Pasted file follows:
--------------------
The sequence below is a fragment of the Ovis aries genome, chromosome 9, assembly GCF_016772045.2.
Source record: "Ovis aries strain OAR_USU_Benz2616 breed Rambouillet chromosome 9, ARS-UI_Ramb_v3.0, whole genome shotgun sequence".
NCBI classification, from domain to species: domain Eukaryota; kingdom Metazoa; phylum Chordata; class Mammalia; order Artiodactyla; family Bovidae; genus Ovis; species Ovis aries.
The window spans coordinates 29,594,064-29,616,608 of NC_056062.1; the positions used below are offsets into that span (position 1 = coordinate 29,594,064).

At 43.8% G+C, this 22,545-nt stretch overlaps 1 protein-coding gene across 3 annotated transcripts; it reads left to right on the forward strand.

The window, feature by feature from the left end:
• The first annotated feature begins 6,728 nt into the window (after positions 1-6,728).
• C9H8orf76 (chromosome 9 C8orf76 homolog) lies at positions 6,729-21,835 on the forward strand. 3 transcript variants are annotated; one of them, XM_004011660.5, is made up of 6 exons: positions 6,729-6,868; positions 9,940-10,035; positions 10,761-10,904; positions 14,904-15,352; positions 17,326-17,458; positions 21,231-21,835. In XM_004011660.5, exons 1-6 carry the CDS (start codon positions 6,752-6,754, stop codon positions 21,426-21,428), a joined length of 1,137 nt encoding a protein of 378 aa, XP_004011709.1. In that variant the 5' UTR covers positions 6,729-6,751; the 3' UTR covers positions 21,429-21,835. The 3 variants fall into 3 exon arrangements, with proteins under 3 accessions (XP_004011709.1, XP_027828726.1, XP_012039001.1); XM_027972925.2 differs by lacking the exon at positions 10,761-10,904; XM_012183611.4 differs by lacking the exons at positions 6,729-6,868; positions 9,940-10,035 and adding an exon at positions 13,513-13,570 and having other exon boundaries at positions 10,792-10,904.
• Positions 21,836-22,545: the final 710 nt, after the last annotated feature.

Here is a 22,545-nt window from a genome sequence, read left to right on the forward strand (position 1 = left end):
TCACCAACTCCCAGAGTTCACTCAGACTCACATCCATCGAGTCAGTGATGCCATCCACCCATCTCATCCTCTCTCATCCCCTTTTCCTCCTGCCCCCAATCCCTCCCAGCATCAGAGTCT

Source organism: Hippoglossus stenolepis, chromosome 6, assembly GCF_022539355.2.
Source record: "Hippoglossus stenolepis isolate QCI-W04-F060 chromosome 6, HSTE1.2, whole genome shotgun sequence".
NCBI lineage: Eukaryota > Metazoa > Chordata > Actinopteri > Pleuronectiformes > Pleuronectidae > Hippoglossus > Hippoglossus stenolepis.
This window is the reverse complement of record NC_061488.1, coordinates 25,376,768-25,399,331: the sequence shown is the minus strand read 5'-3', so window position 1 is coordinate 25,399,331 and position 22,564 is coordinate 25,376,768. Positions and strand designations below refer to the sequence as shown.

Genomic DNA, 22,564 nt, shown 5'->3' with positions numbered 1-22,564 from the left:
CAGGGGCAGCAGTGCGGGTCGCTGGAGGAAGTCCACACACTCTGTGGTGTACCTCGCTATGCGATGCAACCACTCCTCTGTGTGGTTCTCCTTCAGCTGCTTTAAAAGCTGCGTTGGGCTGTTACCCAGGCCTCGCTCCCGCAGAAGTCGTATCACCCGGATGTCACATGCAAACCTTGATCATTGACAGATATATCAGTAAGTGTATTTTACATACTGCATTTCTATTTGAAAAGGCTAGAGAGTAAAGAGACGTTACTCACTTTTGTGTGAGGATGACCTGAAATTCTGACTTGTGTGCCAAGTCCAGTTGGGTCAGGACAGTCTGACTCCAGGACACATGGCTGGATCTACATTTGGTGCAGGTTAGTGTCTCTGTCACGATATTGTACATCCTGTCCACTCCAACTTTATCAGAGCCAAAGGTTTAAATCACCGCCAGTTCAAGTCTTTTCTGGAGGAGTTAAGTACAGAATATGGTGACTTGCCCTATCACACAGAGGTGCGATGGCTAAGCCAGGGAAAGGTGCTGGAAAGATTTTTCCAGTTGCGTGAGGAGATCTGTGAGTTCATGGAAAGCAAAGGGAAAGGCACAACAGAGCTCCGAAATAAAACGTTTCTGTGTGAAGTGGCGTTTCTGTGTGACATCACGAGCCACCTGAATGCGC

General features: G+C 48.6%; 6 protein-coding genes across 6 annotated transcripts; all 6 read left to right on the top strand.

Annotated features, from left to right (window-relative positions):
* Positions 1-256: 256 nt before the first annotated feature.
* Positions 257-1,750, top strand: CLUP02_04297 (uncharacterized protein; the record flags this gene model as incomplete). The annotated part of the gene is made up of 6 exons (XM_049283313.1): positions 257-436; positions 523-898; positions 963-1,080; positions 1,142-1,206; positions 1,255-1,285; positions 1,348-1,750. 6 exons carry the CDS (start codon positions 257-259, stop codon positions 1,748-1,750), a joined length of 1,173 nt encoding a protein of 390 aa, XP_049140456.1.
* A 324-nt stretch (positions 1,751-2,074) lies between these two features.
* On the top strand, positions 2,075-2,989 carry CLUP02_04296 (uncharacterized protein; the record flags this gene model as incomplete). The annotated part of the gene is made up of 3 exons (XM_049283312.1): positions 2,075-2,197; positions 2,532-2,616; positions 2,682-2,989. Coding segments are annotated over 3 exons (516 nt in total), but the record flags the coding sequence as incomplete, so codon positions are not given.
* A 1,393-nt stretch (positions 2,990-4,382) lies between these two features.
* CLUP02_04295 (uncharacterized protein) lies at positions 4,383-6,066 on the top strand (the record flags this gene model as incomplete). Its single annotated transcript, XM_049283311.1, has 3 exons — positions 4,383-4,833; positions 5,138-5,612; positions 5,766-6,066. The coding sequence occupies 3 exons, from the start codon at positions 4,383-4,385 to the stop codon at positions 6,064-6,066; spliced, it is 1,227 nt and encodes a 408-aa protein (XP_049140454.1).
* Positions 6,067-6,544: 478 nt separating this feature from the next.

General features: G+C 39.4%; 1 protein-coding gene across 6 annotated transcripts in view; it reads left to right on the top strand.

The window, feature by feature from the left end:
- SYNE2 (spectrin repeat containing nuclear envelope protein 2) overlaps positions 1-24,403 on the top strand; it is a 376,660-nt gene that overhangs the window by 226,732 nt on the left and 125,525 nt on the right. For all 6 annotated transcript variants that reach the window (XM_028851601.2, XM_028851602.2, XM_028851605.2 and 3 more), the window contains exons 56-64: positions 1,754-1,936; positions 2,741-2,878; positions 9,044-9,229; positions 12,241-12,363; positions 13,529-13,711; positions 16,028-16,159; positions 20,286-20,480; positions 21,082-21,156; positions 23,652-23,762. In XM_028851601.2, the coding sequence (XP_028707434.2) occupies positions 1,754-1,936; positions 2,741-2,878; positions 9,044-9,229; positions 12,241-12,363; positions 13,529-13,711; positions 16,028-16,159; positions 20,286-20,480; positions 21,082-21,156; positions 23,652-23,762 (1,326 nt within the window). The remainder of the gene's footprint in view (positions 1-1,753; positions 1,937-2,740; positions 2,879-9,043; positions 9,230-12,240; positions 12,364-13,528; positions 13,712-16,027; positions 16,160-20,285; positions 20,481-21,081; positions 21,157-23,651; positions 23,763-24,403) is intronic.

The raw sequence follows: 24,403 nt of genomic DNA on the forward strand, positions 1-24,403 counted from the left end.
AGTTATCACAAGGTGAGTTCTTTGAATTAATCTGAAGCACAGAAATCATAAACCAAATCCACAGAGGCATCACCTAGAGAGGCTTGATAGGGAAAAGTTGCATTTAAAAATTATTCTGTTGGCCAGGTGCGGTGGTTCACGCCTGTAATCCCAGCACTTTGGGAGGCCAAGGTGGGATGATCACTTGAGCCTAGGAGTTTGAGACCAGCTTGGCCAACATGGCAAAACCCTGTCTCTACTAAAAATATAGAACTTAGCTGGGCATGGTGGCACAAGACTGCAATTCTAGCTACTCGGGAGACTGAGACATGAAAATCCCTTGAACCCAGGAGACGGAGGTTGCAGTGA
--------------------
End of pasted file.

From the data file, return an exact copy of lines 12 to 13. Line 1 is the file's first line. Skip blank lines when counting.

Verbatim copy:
Source organism: Hippoglossus stenolepis, chromosome 6, assembly GCF_022539355.2.
Source record: "Hippoglossus stenolepis isolate QCI-W04-F060 chromosome 6, HSTE1.2, whole genome shotgun sequence".